Institution
MUSC
Recruitment Contact
Georgia Mappin
(843) 789-7104
georgia.mappin@va.gov

A Randomized, Placebo-Controlled, Double-Blind Study to Evaluate the Efficacy of Ketamine for the Treatment of Concurrent Opioid Use Disorder and Major Depressive Disorder

Date Added
November 5th, 2019
PRO Number
Pro00091292
Researcher
Jennifer Jones

List of Studies


Keywords
Depression, Mental Health, Psychiatry, Substance Use
Summary

The purpose of the study is to examine whether an investigational medication called ketamine is able to improve treatment outcomes for concurrent opioid addiction and depression when used in conjunction with standard of care medications (such as buprenorphine, methadone or naltrexone). Study medications will be delivered twice per week for four weeks. If you are eligible and you decide to enroll in the study, your participation will last approximately 8-12 weeks, or 2-3 months.

Institution
MUSC
Recruitment Contact
Jennifer Jones
(843) 792-5594
jonjen@musc.edu

Sex Differences in the Effects of Early Childhood Adversity on Laboratory-Induced Stress and Craving among Individuals with Opioid Use Disorder

Date Added
February 2nd, 2021
PRO Number
Pro00104087
Researcher
Delisa Brown

List of Studies


Keywords
Drug Studies, Pain, Psychiatry, Stress Disorders, Substance Use
Summary

This study will examine the effects of early childhood adversity on stress and craving among individuals with opioid use disorder. Study participants will complete a total of three visits, including a 1-month follow-up visit. Participants will be asked to complete questionnaires about thier mood, anxiety, drug use, craving and adverse childhood events. They will listen to personalized scripts about a stressful situation, a time when they used opioid and a relaxing situation and their heart rate, skin conductance and cortisol are measured.

Institution
MUSC
Recruitment Contact
Delisa Brown
843-792-2388
browdg@musc.edu

Disentangling Reward/Anti-reward Circuits in Opioid Users with Chronic Low Back Pain

Date Added
May 18th, 2021
PRO Number
Pro00106192
Researcher
Catherine Hubbard

List of Studies


Keywords
Brain, Drug Studies, Pain
Summary

This project uses advanced analytical approaches in functional magnetic resonance imaging, at the level of the individual, to expand our current understanding of the brain changes responsible for driving an individual's susceptibility or resistance toward prescription opioid misuse in patients with chronic low back pain.

Institution
MUSC
Recruitment Contact
Catherine Hubbard
843-792-9502
precisionimaginglab@musc.edu

Integrated Treatment for Women with Co-Occurring Opioid Use Disorder and Posttraumatic Stress Disorder

Date Added
July 16th, 2021
PRO Number
Pro00111570
Researcher
Tanya Saraiya

List of Studies

Keywords
Psychiatry, Women's Health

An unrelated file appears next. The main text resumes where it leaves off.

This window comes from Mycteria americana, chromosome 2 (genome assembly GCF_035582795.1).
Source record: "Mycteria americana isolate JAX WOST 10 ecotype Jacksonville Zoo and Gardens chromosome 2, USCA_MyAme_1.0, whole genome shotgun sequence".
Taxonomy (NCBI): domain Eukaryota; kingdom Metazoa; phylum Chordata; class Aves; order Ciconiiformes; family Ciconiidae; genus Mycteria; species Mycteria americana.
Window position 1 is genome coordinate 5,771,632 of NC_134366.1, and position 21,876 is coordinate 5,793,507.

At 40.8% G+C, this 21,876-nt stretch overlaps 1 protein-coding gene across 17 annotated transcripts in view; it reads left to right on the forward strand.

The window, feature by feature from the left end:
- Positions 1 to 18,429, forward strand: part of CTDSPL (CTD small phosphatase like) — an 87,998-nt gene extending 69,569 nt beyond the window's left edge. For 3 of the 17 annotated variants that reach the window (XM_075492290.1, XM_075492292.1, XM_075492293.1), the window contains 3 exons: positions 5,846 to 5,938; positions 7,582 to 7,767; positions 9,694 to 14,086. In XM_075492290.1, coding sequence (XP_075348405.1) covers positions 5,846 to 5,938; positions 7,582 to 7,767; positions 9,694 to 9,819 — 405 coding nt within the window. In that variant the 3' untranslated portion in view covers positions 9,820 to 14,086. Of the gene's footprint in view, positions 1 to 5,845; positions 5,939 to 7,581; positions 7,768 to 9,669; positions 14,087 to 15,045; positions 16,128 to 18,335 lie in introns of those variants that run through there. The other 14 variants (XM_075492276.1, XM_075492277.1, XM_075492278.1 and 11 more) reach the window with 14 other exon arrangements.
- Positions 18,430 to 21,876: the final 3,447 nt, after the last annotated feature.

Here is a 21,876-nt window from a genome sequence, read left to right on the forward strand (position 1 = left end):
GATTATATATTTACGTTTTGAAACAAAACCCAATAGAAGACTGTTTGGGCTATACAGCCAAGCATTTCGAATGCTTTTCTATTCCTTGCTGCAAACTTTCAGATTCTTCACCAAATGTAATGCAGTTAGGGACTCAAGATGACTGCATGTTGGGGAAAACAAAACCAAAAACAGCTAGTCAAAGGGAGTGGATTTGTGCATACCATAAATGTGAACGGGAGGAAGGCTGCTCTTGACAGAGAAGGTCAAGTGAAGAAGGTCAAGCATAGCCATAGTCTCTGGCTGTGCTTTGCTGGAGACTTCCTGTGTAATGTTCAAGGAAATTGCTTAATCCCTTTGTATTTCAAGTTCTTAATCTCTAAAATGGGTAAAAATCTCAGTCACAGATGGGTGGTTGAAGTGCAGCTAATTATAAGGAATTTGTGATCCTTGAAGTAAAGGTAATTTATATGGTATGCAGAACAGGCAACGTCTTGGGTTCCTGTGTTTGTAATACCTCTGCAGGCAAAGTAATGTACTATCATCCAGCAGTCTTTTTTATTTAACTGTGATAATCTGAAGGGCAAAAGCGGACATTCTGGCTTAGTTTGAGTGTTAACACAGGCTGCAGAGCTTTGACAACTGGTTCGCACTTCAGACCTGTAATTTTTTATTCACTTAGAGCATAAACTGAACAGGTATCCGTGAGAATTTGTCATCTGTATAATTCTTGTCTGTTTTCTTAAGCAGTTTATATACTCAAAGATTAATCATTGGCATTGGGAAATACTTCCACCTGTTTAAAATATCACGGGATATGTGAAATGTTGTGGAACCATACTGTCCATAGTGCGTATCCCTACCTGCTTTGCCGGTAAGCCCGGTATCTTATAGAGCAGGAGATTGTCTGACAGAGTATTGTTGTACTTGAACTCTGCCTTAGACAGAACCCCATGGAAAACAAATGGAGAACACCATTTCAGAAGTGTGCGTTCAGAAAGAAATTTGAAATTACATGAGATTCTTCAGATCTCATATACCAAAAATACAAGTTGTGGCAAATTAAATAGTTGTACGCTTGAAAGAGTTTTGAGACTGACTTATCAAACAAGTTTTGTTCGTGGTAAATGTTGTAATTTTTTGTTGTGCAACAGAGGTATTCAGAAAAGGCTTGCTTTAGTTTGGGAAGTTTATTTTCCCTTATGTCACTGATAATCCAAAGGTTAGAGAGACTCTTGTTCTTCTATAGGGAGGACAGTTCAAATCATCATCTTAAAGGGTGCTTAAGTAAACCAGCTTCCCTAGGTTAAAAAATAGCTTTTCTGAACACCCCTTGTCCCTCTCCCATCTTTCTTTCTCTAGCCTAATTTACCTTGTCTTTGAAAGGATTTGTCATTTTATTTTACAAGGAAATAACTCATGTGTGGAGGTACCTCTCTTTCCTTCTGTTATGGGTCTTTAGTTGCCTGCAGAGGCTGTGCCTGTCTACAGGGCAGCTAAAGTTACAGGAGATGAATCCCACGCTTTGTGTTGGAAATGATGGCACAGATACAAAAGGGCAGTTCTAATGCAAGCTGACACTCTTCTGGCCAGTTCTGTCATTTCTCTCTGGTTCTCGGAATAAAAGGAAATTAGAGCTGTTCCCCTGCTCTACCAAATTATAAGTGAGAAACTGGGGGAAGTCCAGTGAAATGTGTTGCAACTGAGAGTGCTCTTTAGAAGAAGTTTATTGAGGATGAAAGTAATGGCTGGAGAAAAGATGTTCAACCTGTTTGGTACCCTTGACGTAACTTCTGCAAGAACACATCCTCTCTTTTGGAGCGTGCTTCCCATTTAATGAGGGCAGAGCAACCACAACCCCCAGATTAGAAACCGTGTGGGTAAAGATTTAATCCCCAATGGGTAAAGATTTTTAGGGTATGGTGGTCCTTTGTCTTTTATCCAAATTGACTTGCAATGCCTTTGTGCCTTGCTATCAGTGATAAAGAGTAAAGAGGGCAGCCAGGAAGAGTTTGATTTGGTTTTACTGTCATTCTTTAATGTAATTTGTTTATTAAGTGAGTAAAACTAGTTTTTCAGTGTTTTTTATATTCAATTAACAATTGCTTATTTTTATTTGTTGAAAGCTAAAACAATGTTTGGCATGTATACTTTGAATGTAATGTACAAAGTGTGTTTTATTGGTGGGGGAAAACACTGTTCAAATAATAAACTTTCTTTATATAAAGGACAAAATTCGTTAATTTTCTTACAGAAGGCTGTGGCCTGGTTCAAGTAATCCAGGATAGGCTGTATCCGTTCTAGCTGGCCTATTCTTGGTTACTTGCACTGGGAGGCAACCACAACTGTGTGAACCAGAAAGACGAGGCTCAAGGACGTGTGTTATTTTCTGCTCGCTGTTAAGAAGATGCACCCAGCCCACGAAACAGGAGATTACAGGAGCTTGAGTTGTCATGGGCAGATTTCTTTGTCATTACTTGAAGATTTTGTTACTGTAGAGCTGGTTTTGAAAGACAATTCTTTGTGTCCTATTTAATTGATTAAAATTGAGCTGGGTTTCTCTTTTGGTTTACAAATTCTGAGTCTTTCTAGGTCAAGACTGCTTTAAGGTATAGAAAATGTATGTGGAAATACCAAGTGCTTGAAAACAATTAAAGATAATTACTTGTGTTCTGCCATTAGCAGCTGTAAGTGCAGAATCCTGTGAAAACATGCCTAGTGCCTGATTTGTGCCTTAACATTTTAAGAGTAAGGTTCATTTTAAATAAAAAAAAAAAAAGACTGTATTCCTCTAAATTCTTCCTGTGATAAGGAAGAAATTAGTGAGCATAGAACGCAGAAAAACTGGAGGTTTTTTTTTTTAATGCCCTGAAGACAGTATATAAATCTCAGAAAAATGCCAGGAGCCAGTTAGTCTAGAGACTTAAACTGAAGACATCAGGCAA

Summary

We are seeking people who have used or currently use opioids, are between the ages of 18-65, and a have experienced a traumatic event. A traumatic event is something incredibly frightening, such as physical assault, domestic violence, or sexual assault. We will interview participants for their preferences in treatment for 60-90 minutes. Interviews are confidential. Participants will be compensated $25 for their time.

Institution
MUSC
Recruitment Contact
Tanya Saraiya
347 961 8252
saraiya@musc.edu

Ketamine-assisted psychotherapy for the treatment of persistent depression in abstinent opioid users

Date Added
December 7th, 2021
PRO Number
Pro00115696
Researcher
Eric Dobson

List of Studies

Keywords
Depression, Mental Health, Psychiatry, Substance Use
Summary

The purpose of the study is to examine whether an investigational medication called ketamine along with psychotherapy is an effective treatment for depression in participants with a history of opioid addiction who have not abused opioids in at least 3 months. Participants will receive ketamine through intramuscular injection along with psychotherapy weekly for 8 weeks. Participation for eligible subjects who decide to enroll (including post-medication follow-up visits) will last about 16 weeks or 4 months.

Institution
MUSC
Recruitment Contact
Eric Dobson
843-729-1445
dobsoner@musc.edu

Delivering Transcutaneous Auricular Neurostimulation as an Adjunct Treatment for Neonatal Opioid Withdrawal Syndrome

Date Added
February 7th, 2022
PRO Number
Pro00118200
Researcher
Dorothea Jenkins

List of Studies


Keywords
Infant, Pregnancy
Summary

Neonatal Opioid Withdrawal Syndrome (NOWS) is a condition in which infants undergo withdrawal after exposure to opioids in utero. The current standard of care uses oral morphine and/or methadone which can lead to harmful side effects in the infant. We propose a non-drug based, adjunct treatment that stimulates nerves around the ear, and may help reduce withdrawal symptoms while using less morphine.

Institution
MUSC
Recruitment Contact
Dorothea Jenkins
8437922112
jenkd@musc.edu